McCarthy said he had MIT develop a course on AI and quantum computing for members of the House Intelligence Committee and other representatives, similar to a course designed for military officers. The speaker said, “the best approach here is to bring in some of the brightest minds to talk about it before you're crafting any legislation on it.”
Energy and Commerce Committee Chair Cathy McMorris Rodgers (R-WA) has expressed her intention to first secure passage of the American Data Privacy and Protection Act (ADPPA) before considering AI legislation. She stated, “We are at an inflection point to ensure our personal information is responsibly collected especially since this data may be used to train and develop artificial intelligence that may or may not align with our values.” While bipartisan in the House (the same legislation passed 53-2 in the Democratic-led Committee last year), efforts to preempt state laws, especially some of California’s privacy laws, may mean a more complicated Senate path.
A piecemeal approach?
Comprehensive legislation is difficult to move in a timely manner, especially in a divided Congress, leading some in Congress to suggest that a more piecemeal approach targeting specific AI-related issues – from bias to privacy protection to interoperability of data – could be more effective and accomplished more quickly. Others argue that much of the regulation of AI can be accomplished using existing agencies and authorities.
Various more narrowly focused legislative proposals have already been introduced in the House and Senate, including a bill to require a disclaimer for political advertisements that use images or video generated by AI and another proposal to create an AI training program for federal supervisors and management officials. Some members of Congress are keen to ensure that AI developers can be held accountable in court for products or apps that cause public harm. Many of these freestanding bills and ideas could ultimately be folded into a broader, comprehensive legislative package if one emerges.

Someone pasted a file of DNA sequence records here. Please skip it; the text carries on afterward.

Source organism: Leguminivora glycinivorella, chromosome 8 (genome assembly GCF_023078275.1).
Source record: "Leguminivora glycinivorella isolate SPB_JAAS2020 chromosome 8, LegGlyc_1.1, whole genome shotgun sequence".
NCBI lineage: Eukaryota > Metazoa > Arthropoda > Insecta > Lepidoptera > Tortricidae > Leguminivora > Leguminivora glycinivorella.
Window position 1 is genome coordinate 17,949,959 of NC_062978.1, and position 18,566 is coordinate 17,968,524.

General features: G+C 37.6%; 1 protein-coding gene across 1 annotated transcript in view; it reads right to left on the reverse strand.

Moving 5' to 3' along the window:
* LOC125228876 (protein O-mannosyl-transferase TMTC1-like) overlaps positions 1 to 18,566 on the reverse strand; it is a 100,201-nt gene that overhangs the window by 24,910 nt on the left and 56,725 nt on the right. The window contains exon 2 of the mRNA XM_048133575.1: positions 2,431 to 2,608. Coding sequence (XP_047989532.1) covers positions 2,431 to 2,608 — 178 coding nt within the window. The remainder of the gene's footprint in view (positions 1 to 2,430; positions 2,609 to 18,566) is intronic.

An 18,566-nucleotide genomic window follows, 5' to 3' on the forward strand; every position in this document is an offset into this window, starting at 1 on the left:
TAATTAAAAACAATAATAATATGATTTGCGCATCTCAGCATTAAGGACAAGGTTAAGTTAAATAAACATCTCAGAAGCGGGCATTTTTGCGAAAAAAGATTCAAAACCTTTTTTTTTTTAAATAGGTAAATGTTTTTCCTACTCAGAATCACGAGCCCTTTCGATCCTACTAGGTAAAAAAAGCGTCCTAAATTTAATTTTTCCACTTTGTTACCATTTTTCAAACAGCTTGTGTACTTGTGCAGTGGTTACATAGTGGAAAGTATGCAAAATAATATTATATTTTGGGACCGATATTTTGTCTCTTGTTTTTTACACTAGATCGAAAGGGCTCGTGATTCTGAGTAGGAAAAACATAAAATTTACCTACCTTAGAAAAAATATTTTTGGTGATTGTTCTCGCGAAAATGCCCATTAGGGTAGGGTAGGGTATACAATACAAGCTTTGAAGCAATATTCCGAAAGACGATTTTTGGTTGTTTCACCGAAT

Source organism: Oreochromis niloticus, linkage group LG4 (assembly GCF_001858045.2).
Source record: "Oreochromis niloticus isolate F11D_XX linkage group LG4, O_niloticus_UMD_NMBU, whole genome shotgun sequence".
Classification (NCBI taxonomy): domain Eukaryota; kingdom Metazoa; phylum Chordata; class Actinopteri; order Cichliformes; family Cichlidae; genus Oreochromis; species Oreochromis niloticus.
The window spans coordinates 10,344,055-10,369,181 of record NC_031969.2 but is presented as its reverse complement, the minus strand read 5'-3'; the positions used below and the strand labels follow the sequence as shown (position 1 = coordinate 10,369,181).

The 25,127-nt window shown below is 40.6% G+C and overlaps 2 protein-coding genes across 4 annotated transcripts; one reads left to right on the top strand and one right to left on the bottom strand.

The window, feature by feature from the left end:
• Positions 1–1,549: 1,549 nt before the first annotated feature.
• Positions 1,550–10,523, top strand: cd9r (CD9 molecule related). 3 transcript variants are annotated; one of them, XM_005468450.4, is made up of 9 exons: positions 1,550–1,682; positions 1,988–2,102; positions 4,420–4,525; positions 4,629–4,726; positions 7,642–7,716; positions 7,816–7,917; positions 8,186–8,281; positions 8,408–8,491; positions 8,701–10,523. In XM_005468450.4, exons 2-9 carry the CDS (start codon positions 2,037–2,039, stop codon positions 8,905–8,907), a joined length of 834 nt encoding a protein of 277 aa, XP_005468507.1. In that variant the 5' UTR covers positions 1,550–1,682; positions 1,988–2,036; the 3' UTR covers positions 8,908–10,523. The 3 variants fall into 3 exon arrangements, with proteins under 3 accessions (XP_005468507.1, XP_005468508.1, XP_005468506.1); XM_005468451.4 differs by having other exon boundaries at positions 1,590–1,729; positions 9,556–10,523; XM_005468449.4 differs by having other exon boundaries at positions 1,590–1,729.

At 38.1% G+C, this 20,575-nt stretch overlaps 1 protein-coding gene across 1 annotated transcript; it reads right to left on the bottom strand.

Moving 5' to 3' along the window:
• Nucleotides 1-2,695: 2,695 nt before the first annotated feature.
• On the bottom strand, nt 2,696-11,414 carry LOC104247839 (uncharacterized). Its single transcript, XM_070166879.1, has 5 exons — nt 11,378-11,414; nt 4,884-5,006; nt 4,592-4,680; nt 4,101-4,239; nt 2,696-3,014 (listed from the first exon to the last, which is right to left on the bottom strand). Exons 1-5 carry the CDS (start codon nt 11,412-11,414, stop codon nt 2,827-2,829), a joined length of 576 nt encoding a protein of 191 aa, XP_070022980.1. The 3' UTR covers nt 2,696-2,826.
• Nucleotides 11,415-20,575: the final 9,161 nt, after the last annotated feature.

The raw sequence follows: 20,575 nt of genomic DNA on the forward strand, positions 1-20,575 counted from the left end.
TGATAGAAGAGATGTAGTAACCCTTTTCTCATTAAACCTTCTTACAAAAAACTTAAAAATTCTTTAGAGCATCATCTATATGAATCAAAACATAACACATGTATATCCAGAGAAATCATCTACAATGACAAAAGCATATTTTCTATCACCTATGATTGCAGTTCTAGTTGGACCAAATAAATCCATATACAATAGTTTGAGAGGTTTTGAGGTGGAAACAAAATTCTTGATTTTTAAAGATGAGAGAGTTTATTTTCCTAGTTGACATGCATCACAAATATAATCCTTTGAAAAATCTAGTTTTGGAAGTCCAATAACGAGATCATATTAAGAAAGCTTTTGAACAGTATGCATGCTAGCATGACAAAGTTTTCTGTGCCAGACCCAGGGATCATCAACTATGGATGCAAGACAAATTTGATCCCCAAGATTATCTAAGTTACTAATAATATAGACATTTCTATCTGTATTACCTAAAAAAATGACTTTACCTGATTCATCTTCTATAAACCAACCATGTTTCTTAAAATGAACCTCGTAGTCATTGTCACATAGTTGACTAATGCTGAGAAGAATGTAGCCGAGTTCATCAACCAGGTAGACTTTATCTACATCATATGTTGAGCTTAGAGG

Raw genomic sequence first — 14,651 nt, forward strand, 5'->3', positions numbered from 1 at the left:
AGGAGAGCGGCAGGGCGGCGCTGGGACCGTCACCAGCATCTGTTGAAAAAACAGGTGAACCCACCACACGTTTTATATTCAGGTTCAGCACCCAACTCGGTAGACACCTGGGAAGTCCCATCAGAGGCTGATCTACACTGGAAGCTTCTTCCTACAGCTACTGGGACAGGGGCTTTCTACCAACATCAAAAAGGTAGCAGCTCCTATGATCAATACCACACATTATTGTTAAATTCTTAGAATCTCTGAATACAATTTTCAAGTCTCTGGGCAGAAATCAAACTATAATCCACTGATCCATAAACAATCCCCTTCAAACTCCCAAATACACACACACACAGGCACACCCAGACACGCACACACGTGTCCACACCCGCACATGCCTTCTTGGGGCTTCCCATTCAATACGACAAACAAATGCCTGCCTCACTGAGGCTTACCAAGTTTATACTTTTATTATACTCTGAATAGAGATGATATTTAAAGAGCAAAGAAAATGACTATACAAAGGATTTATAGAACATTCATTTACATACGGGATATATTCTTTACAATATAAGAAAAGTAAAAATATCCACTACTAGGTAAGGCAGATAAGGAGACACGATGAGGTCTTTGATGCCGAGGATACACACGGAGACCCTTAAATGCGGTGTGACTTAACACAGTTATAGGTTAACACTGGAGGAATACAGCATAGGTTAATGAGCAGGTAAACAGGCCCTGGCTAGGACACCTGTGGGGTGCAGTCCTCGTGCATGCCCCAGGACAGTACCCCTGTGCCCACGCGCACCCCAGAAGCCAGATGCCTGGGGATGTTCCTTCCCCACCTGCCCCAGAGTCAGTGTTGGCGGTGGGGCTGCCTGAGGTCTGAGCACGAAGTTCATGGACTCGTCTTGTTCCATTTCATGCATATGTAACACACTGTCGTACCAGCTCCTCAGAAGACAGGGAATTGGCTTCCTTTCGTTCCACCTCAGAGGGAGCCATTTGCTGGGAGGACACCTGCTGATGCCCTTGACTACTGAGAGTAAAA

Congress has recently been stepping up its oversight and policy attention on AI. A highly anticipated May 16 hearing of the Senate Judiciary Committee’s Subcommittee on Privacy, Technology and the Law featured testimony from representatives of two industry leaders, OpenAI and IBM. On the same day, the Senate Homeland Security Committee held a hearing on the use of AI in the federal government.
Meanwhile, the House Judiciary Committee’s Subcommittee on Courts, Intellectual Property, and the Internet on May 17 held a hearing on the interoperability of AI and copyright law. The Senate Judiciary Committee’s Intellectual Property Subcommittee held a June 7 hearing on AI focusing on patents, innovation, and competition. Both IP-related hearings have been designated as “part 1,” an indication that lawmakers expect to continue to hash out the IP implications posed by AI.
At a time of growing Congressional and public concern over the implications of AI regarding job losses, compromised privacy, the spread of on-line misinformation, competition with China, and other countries that are developing their own AI products and regulatory regimes, we are closely following these developments. To learn more about this evolving landscape and its implications for your business, please contact any of the authors.